This memoir of a self-described pampered Jewish American Princess who marries the man of her dreams and immediately moves to Japan for his two year teaching job is an interesting look at culture clash and the sometimes difficult adjustment to married life. Cook is generally light and flippant about her experiences in Japan although she does touch on a few deeper issues here and there, mentioning the treatment and perception of women, the anti-Semitic movement in Japan, the evolution of long-standing friendships, and the every day challenge of living with another person.
Separated into sections headed by generally mundane domestic tasks, Cook uses the challenges she faced doing laundry in a small, ineffective, and completely foreign washing machine, shopping in the overwhelming, neon-lit shops, and mastering public transportation, to name just a few, to highlight her ex-pat experience. Her frustrations with tackling things differently than she is used to comes through the text loud and clear. And she is not only having to learn all of this in a foreign country where she doesn't speak the language, but she has to come to a sense of acceptance of herself as the person who will cook, clean, and sew. Eventually she does take on a group of Japanese women for English conversation lessons, teaches at a school, and gives well-received speeches but she never seems particularly happy living in Japan, not even allowing herself to open up completely for friendship with the one fellow teacher who shares her interest in films.
As much of an adjustment as it was for this tall blond woman to move to Japan, sticking out like a sore thumb, it is as much of an adjustment for her to adjust to married life. She doesn't think to call her husband when she is going to be very, very late, not understanding how frantic that will make him. They argue about how they will spend their money, cash or credit. But these and other petty squabbles are learning experiences that serve to make them closer in the end.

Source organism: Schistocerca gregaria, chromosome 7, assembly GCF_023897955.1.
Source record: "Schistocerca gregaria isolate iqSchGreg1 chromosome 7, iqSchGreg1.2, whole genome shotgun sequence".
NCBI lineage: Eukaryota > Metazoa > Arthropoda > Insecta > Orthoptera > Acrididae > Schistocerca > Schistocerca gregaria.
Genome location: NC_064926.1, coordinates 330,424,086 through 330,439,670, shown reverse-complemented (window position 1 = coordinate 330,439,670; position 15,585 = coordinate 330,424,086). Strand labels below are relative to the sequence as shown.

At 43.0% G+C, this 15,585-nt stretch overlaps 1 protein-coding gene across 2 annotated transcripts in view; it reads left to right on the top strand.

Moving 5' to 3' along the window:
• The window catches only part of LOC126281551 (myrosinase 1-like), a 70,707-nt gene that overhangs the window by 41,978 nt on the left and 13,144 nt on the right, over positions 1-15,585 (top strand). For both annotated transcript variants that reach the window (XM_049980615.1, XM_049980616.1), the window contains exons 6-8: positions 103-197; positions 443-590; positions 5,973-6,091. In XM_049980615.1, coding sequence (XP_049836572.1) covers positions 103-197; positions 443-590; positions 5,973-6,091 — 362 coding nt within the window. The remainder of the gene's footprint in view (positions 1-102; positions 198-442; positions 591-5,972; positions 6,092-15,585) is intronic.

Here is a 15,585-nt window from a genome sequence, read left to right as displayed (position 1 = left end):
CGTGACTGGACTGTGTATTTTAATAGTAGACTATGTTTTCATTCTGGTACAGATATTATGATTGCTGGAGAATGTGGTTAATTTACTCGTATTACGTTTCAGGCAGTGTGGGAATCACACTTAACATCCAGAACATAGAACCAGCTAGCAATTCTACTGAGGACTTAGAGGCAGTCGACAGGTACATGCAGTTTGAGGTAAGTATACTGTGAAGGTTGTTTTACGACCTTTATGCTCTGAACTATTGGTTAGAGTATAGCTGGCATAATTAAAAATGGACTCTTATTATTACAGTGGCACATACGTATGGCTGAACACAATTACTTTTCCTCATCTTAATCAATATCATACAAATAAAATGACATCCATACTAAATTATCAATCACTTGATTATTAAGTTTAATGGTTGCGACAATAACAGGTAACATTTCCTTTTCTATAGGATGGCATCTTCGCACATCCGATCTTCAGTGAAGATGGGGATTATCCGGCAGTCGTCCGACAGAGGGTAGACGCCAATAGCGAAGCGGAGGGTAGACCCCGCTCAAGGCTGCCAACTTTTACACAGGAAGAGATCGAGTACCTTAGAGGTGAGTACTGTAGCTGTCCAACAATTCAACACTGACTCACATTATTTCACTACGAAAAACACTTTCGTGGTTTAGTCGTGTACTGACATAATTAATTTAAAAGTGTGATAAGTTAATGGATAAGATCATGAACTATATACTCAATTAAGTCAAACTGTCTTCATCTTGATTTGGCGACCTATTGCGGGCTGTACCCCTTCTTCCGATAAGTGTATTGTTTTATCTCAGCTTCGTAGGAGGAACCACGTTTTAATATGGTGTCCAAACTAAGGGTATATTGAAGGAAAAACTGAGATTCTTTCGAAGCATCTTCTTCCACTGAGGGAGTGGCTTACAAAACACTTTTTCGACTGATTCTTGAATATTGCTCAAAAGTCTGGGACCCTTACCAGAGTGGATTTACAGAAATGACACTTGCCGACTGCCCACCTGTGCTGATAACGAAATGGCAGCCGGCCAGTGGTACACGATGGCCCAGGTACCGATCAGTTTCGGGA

Also woven throughout the narrative is Cook's friendship with her best friend at home and the changes that it undergoes with the two of them living so far apart. In many of the exchanges between the two, Cook comes off as fairly self-centered, unhappy with living in Japan and wanting to vent but not reciprocating when her friend needs to discuss her shaky marriage or her own unhappiness.
Cook does grow as a person throughout this first year of their planned two years in Japan although I never did get the impression that she much liked Japan or the Japanese people. She connected with a few people but never more than superficially. And while she understood that she was trying to impose her idea of correct behaviour and cultural norms on them (as they were on her), there was never a sense that she came to understand and accept their norms as different but equal to hers. Her adjustment to marriage was a much smoother path and one more flexible in terms of give and take. Her husband, who had lived abroad before, seemed very understanding and compassionate with regard to all the life changes being thrown at her at once.
Overall this was a fast and mildly entertaining book. There were some cliches offered and some awkward transitions in the middle of the chapters but in general, for those readers not looking for an in depth exploration of Japanese culture or of a Western experience in Japan, most people will find this a light and fun read.
Be sure and visit these other blogs on the book tour to see their reviews as well.
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Thanks so much to Sarah at Pocket Books for sending me the review copy of this book.